Sure, the restaurants are great, and you’ve probably got a decent sports team to root for. But the bright lights of a big city mean that at night you can rarely see more than a few stars in the sky, and these stunning timelapses of the galaxy overhead will make you realize the spectacular show you’re missing every…
Our red planetary neighbor will soon be even closer and brighter as Mars is set to be in opposition, which will put it at its closest distance from the Earth since 2005.
Are you awake before dawn? Good. Go outside. Look east. Bask in the astronomical wonder of seeing all the brightest planets out at the same time, pinpricks of worlds drifting up from the horizon. Missed it? Try again any morning for the next month.
The Orion Nebula has taught astronomers a great deal about how stars are born and how planetary systems form.
Great news about that new nova in Sagittarius. It's still climbing in brightness and now ranks as the brightest nova seen from mid-northern latitudes in nearly two years.
The Leonids meteor shower will peak soon in the wee hours of Tuesday morning. For best viewing, dress warmly, head out after midnight, and lay back watching the sky directly overhead. Failing that, you can always watch these space agency livestreams from the comfort of your home.
This is a week dedicated to the early riser. If you're an energetic morning person who can actually operate in the early hours or just have a strong desire for astronomy that overrides your need for sleep, then you'll be able to witness quite the light show.
With ever-brighter skies reducing our ability to stargaze, and ever more bright objects soaring over-head, it's increasingly complicated to identify just what is that awesome thing you're looking at. The League of Lost Causes understands your pain. To solve it, they've produced this handy identification flowchart.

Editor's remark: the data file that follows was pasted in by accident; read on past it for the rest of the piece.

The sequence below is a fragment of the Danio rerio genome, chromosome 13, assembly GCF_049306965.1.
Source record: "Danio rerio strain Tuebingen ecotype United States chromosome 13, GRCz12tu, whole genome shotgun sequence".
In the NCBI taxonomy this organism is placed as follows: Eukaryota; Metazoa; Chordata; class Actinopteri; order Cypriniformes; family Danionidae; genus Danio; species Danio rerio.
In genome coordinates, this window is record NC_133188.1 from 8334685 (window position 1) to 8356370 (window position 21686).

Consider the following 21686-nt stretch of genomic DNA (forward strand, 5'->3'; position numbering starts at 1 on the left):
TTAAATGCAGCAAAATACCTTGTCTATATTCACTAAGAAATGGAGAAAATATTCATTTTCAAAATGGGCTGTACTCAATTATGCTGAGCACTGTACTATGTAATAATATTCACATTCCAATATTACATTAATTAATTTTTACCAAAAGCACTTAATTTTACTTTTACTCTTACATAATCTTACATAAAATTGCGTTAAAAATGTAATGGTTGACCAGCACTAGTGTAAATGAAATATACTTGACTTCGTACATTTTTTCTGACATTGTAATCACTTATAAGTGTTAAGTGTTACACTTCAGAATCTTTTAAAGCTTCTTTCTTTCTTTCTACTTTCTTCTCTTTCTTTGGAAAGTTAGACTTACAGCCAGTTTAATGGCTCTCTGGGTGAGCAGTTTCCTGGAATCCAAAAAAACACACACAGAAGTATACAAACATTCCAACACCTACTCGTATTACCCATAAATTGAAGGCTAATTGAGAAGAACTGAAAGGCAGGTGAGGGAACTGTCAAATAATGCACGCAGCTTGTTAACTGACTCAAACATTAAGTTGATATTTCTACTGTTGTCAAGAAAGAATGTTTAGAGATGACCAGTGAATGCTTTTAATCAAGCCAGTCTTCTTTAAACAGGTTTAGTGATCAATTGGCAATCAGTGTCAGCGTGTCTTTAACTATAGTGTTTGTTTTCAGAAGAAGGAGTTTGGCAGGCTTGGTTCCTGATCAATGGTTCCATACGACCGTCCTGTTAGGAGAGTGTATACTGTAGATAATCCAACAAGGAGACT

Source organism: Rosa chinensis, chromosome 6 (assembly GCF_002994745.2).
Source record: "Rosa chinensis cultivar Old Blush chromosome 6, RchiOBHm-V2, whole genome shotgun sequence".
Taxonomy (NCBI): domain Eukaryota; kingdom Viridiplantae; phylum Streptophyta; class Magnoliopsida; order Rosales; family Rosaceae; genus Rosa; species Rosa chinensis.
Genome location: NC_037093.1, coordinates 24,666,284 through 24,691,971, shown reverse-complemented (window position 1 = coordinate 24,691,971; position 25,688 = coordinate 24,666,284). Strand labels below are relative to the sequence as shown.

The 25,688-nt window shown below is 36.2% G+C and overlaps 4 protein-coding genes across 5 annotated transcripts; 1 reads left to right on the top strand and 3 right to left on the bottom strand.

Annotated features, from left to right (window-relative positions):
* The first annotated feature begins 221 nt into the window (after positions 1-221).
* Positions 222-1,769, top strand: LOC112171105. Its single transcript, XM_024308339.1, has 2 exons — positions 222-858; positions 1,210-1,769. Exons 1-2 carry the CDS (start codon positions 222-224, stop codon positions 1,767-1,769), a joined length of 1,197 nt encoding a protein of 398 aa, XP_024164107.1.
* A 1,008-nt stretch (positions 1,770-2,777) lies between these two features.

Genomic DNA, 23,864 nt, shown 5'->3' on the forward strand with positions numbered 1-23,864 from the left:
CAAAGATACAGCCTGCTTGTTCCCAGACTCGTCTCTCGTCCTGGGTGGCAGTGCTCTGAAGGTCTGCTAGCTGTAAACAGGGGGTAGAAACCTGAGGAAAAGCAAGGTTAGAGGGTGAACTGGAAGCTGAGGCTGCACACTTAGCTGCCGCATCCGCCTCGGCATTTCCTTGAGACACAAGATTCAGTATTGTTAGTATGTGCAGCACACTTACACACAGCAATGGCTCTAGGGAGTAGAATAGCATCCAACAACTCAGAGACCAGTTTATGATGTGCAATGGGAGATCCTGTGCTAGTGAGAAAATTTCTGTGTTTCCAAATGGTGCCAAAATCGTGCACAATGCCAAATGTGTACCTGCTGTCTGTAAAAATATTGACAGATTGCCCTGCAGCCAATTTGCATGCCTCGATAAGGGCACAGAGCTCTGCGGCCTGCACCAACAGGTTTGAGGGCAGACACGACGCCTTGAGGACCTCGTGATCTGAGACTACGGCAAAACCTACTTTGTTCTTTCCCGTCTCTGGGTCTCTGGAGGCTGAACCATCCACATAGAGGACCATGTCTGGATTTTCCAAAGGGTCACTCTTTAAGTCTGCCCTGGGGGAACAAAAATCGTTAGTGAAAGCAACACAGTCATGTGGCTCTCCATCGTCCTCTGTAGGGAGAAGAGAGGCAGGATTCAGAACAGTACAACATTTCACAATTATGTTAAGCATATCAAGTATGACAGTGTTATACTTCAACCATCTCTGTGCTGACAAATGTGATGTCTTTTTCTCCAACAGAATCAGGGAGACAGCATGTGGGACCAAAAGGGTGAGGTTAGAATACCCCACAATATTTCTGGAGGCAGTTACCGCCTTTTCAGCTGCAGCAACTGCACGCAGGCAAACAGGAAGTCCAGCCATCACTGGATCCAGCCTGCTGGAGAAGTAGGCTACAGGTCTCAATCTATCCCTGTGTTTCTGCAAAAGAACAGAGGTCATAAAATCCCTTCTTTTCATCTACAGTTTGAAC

It's tempting, when one visits Grand Canyon National Park, to focus attention on the mammoth hole in the ground (both for safety and for gawking purposes). This timelapse, though, makes a pretty good argument in favor of looking up.
The summer is approaching, and it's a perfect time for a road trip. So we've compiled a list of "must see" science events and museum exhibits, aroudn the globe. Plus some specialty museums that are awesome in their own right. Get ready for a packed summer!
Space observatories are among some of the most magnificent buildings devoted entirely to science — because their windows look out on the universe. And their distinctive shape makes them into poignant ruins. Here are some observatories whose views onto space have been lost to time.
There's a reason you can't see stars in the city—lights. Lights everywhere! They drown the sky's bounty out, and apparently it's even affecting Arizona astronomers, who are unfortunately situated right by the border...and the border patrol's spotlights.
Sark is a tiny, car-free island in the English Channel that didn't fully get rid of feudalism until 2008. Its nights are so reliably dark that it's just been named the world's first "dark sky island", making the island one giant observatory for looking up at the night sky without any light pollution to get in the way.
Astronomers are rejoicing that they've found the best place on earth for astronomical observation. The only problem? It also happens to be the "very worst place on the surface of the planet for humans." Whoops. Send in the Robots.
Last week, we told you about an unusual stargazing experience created by Venus and Jupiter coming into close proximity to the Moon. Here's what it looked like over Mumbai, India. Image via AP.
For stargazers everywhere, the challenge of interpreting the constellations can be a tricky one. What exactly could the belt of Orion or the Gemini twins be trying to tell us? Lucky for those in the Southern Hemisphere, then — this Monday they're getting a huge break. Venus, Jupiter, and our old friend the Moon are…
Mount a telescope on the SmartStar Cube, and you'll have yourself the lowest-cost way to automatically gaze into the infinite and beyond. This $199 SmartStar Go To AltAzimuth Telescope Mount, otherwise known as the Cube, gives you computerized pointing and tracking, where you select a star, planet or galaxy in a huge…
The next time we go out with our wives to stargaze, we'll definitely take along the Night Navigator Star finder. The handheld device will tell you where your favorite constellation or your zodiac sign in almost instantly. Other features:
We've gotten in enough trouble over the past few months with sex chair posts, so this isn
t one. I promise! This is actually a stargazer chair that can turn a full 360 degrees automatically, tilt backwards and can hold your choice of binoculars. Last time I checked, doesn't stargazing require a telescope? Multiple…